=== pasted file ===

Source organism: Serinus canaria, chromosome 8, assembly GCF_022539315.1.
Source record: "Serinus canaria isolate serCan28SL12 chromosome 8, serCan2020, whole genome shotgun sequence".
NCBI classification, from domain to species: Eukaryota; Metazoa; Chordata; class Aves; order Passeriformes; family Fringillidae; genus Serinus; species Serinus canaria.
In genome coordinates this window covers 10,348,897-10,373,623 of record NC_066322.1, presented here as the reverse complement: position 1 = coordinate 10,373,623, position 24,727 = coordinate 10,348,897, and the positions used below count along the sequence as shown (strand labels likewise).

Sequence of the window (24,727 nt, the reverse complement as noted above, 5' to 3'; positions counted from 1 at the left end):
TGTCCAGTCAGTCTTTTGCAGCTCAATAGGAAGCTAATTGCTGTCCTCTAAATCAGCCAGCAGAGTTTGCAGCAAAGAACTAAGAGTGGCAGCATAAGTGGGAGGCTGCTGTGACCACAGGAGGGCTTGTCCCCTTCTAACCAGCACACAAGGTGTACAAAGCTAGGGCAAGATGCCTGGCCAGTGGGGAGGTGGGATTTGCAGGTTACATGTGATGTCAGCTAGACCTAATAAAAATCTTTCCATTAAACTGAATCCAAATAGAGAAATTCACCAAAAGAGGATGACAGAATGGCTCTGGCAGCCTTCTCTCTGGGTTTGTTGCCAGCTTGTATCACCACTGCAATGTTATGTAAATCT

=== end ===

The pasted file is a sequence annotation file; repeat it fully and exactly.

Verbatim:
Source organism: Serinus canaria, chromosome 8, assembly GCF_022539315.1.
Source record: "Serinus canaria isolate serCan28SL12 chromosome 8, serCan2020, whole genome shotgun sequence".
NCBI classification, from domain to species: Eukaryota; Metazoa; Chordata; class Aves; order Passeriformes; family Fringillidae; genus Serinus; species Serinus canaria.
In genome coordinates this window covers 10,348,897-10,373,623 of record NC_066322.1, presented here as the reverse complement: position 1 = coordinate 10,373,623, position 24,727 = coordinate 10,348,897, and the positions used below count along the sequence as shown (strand labels likewise).

Sequence of the window (24,727 nt, the reverse complement as noted above, 5' to 3'; positions counted from 1 at the left end):
TGTCCAGTCAGTCTTTTGCAGCTCAATAGGAAGCTAATTGCTGTCCTCTAAATCAGCCAGCAGAGTTTGCAGCAAAGAACTAAGAGTGGCAGCATAAGTGGGAGGCTGCTGTGACCACAGGAGGGCTTGTCCCCTTCTAACCAGCACACAAGGTGTACAAAGCTAGGGCAAGATGCCTGGCCAGTGGGGAGGTGGGATTTGCAGGTTACATGTGATGTCAGCTAGACCTAATAAAAATCTTTCCATTAAACTGAATCCAAATAGAGAAATTCACCAAAAGAGGATGACAGAATGGCTCTGGCAGCCTTCTCTCTGGGTTTGTTGCCAGCTTGTATCACCACTGCAATGTTATGTAAATCT